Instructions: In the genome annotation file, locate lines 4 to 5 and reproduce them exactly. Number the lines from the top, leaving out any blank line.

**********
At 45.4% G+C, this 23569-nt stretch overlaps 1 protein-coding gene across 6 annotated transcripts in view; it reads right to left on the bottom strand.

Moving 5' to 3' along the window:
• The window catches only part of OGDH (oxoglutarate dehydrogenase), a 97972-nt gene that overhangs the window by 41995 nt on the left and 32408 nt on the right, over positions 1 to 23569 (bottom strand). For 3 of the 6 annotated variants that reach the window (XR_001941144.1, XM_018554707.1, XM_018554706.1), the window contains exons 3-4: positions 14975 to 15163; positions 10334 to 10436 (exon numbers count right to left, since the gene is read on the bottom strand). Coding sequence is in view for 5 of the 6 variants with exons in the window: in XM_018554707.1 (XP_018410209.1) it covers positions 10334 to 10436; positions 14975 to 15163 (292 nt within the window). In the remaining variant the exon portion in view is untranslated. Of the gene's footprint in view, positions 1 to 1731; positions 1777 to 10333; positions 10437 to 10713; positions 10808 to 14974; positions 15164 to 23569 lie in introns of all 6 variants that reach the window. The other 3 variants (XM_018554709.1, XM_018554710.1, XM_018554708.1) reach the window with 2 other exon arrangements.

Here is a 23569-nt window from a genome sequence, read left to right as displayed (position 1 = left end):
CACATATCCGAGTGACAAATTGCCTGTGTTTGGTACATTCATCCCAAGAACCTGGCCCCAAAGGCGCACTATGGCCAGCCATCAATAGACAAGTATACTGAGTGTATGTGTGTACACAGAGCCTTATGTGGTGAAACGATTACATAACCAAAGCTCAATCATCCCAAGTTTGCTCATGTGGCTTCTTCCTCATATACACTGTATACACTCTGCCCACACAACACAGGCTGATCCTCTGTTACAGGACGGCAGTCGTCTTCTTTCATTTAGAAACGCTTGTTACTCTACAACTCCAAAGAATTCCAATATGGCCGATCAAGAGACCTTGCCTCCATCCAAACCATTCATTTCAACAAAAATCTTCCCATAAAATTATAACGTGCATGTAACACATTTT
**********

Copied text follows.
Here is a 23569-nt window from a genome sequence, read left to right as displayed (position 1 = left end):
CACATATCCGAGTGACAAATTGCCTGTGTTTGGTACATTCATCCCAAGAACCTGGCCCCAAAGGCGCACTATGGCCAGCCATCAATAGACAAGTATACTGAGTGTATGTGTGTACACAGAGCCTTATGTGGTGAAACGATTACATAACCAAAGCTCAATCATCCCAAGTTTGCTCATGTGGCTTCTTCCTCATATACACTGTATACACTCTGCCCACACAACACAGGCTGATCCTCTGTTACAGGACGGCAGTCGTCTTCTTTCATTTAGAAACGCTTGTTACTCTACAACTCCAAAGAATTCCAATATGGCCGATCAAGAGACCTTGCCTCCATCCAAACCATTCATTTCAACAAAAATCTTCCCATAAAATTATAACGTGCATGTAACACATTTT